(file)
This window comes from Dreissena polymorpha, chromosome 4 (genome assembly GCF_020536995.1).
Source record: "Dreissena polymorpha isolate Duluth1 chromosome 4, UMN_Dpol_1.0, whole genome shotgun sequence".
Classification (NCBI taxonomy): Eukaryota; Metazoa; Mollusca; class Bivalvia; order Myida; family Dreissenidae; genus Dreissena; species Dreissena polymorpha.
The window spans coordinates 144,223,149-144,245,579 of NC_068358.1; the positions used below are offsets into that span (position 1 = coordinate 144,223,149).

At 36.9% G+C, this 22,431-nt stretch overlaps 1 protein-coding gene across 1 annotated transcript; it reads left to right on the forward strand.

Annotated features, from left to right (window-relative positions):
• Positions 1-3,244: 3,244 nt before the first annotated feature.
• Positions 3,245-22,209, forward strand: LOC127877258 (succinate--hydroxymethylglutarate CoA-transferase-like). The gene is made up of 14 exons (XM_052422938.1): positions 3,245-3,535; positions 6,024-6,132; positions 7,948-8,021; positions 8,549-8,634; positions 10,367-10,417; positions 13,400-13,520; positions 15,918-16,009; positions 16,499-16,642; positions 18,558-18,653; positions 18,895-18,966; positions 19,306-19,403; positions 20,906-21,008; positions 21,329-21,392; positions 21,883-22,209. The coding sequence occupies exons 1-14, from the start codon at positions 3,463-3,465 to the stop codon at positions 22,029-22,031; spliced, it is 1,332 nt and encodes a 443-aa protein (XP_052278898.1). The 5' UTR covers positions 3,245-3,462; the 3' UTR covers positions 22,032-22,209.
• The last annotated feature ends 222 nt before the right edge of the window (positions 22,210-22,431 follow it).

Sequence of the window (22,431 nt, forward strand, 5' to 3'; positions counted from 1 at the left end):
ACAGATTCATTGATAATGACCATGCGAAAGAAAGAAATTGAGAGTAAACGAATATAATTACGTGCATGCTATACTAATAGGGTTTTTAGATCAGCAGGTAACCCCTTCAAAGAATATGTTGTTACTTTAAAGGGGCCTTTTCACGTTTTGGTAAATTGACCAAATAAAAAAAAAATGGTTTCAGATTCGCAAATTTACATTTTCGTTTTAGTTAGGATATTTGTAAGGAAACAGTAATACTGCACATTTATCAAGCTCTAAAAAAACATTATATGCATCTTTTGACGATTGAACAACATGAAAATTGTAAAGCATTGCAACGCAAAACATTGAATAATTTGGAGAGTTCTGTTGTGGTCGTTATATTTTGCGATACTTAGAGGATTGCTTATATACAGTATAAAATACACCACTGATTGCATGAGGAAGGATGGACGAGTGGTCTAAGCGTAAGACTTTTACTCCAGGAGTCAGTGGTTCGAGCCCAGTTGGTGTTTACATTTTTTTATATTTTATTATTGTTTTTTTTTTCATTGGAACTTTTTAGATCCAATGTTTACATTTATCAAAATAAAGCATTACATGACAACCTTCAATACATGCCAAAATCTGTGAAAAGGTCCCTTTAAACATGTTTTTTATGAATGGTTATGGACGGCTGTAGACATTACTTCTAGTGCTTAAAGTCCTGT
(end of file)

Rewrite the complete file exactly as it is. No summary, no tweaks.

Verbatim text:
This window comes from Dreissena polymorpha, chromosome 4 (genome assembly GCF_020536995.1).
Source record: "Dreissena polymorpha isolate Duluth1 chromosome 4, UMN_Dpol_1.0, whole genome shotgun sequence".
Classification (NCBI taxonomy): Eukaryota; Metazoa; Mollusca; class Bivalvia; order Myida; family Dreissenidae; genus Dreissena; species Dreissena polymorpha.
The window spans coordinates 144,223,149-144,245,579 of NC_068358.1; the positions used below are offsets into that span (position 1 = coordinate 144,223,149).

At 36.9% G+C, this 22,431-nt stretch overlaps 1 protein-coding gene across 1 annotated transcript; it reads left to right on the forward strand.

Annotated features, from left to right (window-relative positions):
• Positions 1-3,244: 3,244 nt before the first annotated feature.
• Positions 3,245-22,209, forward strand: LOC127877258 (succinate--hydroxymethylglutarate CoA-transferase-like). The gene is made up of 14 exons (XM_052422938.1): positions 3,245-3,535; positions 6,024-6,132; positions 7,948-8,021; positions 8,549-8,634; positions 10,367-10,417; positions 13,400-13,520; positions 15,918-16,009; positions 16,499-16,642; positions 18,558-18,653; positions 18,895-18,966; positions 19,306-19,403; positions 20,906-21,008; positions 21,329-21,392; positions 21,883-22,209. The coding sequence occupies exons 1-14, from the start codon at positions 3,463-3,465 to the stop codon at positions 22,029-22,031; spliced, it is 1,332 nt and encodes a 443-aa protein (XP_052278898.1). The 5' UTR covers positions 3,245-3,462; the 3' UTR covers positions 22,032-22,209.
• The last annotated feature ends 222 nt before the right edge of the window (positions 22,210-22,431 follow it).

Sequence of the window (22,431 nt, forward strand, 5' to 3'; positions counted from 1 at the left end):
ACAGATTCATTGATAATGACCATGCGAAAGAAAGAAATTGAGAGTAAACGAATATAATTACGTGCATGCTATACTAATAGGGTTTTTAGATCAGCAGGTAACCCCTTCAAAGAATATGTTGTTACTTTAAAGGGGCCTTTTCACGTTTTGGTAAATTGACCAAATAAAAAAAAAATGGTTTCAGATTCGCAAATTTACATTTTCGTTTTAGTTAGGATATTTGTAAGGAAACAGTAATACTGCACATTTATCAAGCTCTAAAAAAACATTATATGCATCTTTTGACGATTGAACAACATGAAAATTGTAAAGCATTGCAACGCAAAACATTGAATAATTTGGAGAGTTCTGTTGTGGTCGTTATATTTTGCGATACTTAGAGGATTGCTTATATACAGTATAAAATACACCACTGATTGCATGAGGAAGGATGGACGAGTGGTCTAAGCGTAAGACTTTTACTCCAGGAGTCAGTGGTTCGAGCCCAGTTGGTGTTTACATTTTTTTATATTTTATTATTGTTTTTTTTTTCATTGGAACTTTTTAGATCCAATGTTTACATTTATCAAAATAAAGCATTACATGACAACCTTCAATACATGCCAAAATCTGTGAAAAGGTCCCTTTAAACATGTTTTTTATGAATGGTTATGGACGGCTGTAGACATTACTTCTAGTGCTTAAAGTCCTGT